It’s been a long year, and everybody is looking forward to a fresh start in 2021. So, that has us thinking, when was the last time you did a full review of your resume? For those of you in contract roles, it may not have been too long ago. That doesn’t mean, however, that your resume may not be in need of a refresh – especially if past updates meant only including your most recent positions. If you’ve been avoiding these tweaks due to time constraints, you’re in luck. All it takes are a few minor tweaks to have a surprisingly big impact.
Here then, are some suggestions for small yet powerful updates you can make to your resume to start the new year off on the right foot.
Highlight Your Best, Most Relevant Experience
The purpose of a resume is to introduce yourself to employers, present your qualifications, and secure an interview. It is not meant to be reading material for a recruiter, hiring manager or HR representative. In fact, studies have shown that today’s recruiters skim resumes for an average of only 7.4 seconds! With that being the case, it’s imperative to make sure the top portion of your resume reflects your best, most relevant experience. Move your education experience to the bottom of the resume (unless it’s a key requirement) and highlight your noteworthy skills and accomplishments. As for technical positions, make sure your experience with the required skills found in the job description are highlighted (but more on this later).
Use a Professional Summary
Using a professional summary is a great way to provide a high-level overview of your career thus far and show that you’re a match for the job. It allows you to pinpoint those qualifications and skills that make you stand out from other candidates and can be used to discuss a bit of your employment history. This is also a great place to add the keywords that can be found in the job description.
Include Job Description Keywords
Keywords are words or short phrases that relate to particular requirements for a job. They are the skills, abilities, credentials, and qualities that a hiring manager looks for in a candidate. During the 7 seconds recruiters are skimming resumes, these are the words they’re on the lookout for. In today’s world, many companies use an Applicant Tracking System (ATS) to filter and qualify candidates. By definition, it’s a software application that enables the electronic handling of recruitment needs. If your resume lacks the keywords these systems are searching for, your resume is not likely to ever make it to the hiring manager’s desk.
Omit Old Jobs
It may sound crazy in a document meant to highlight your past professional experiences but it’s not necessary to include all of your previous positions. In fact, most resume writers recommend only including the past positions within the last 15 years of employment. Of course, if some of these positions hold relevance, you’re well within your rights to include them as well. Again, though, the goal of your resume should be to present your qualifications in a clear and concise manner.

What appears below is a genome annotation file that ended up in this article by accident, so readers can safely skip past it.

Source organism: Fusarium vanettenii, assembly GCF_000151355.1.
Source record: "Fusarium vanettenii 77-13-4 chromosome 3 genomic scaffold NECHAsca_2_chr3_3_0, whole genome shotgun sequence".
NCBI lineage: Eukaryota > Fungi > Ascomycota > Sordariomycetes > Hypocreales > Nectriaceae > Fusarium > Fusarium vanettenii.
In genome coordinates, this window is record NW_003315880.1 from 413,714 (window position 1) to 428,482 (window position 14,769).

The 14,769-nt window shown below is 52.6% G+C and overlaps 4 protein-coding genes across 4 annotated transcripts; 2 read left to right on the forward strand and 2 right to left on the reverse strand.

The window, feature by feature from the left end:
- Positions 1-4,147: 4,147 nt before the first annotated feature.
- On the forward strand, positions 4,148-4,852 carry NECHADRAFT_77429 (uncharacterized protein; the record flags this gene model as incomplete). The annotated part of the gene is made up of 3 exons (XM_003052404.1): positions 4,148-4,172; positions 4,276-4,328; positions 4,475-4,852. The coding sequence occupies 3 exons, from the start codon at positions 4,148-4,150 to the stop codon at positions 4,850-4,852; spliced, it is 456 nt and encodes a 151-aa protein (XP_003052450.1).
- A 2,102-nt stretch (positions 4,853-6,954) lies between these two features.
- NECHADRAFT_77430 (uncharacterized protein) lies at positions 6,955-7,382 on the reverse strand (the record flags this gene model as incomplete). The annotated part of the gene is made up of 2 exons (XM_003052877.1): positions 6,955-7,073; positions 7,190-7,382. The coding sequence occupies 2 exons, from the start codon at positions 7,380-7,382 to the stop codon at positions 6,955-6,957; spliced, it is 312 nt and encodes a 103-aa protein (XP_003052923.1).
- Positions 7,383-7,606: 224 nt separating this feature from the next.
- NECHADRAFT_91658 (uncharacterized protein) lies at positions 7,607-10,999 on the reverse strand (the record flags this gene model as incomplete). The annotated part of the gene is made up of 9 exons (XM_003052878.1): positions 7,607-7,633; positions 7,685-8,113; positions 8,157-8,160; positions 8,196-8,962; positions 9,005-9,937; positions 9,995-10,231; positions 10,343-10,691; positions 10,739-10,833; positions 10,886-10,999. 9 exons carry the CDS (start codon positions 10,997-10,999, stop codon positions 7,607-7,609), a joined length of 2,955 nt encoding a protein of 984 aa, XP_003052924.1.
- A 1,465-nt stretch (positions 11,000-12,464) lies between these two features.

If, however, you would still like to include these positions, list them as part of their own section at the bottom of your resume – include your job title as well as employer but omit your job duties and job dates.
Save Your Resume Correctly
What’s often overlooked is how a resume is saved. Sure, it may be easy to locate the document you have saved as “resume” on your home computer, but employers could review tens, hundreds, if not thousands of resumes. Plus, the best resume advice we can give is to tailor each resume for the job you’re applying for. That means you’ll most likely have more than one. So, in that sense, you should be saving your resume by including your first and last name followed by either “resume” or the job you’re applying for. For example, if I were to submit my resume to PSCI for my current position (Marketing Manager), it’d be saved as either, “PatrickONeill_resume” or “PatrickONeill_MarketingManager.”
In addition, unless specified otherwise, it’s generally a good idea to save your resume as a PDF. That way, all your careful formatting will display as intended.
Additional Resume Help
If you’re still in search of additional resume help or decide that you’d rather start from scratch, there are resources available that can help you with constructing your resume. One such resource is Resume Builder. Resume Builder is a company that offers free, HR-approved resume templates designed to help you create a professional resume in minutes. You can choose from several resume templates and even pre-populate a resume from your LinkedIn profile. Then, after creating an account, you’re able to save your progress, as well as multiple versions of your resume, and even download them as a PDF.
Of course, the staff at PSCI is also always on hand to answer any questions about your resume that you may have!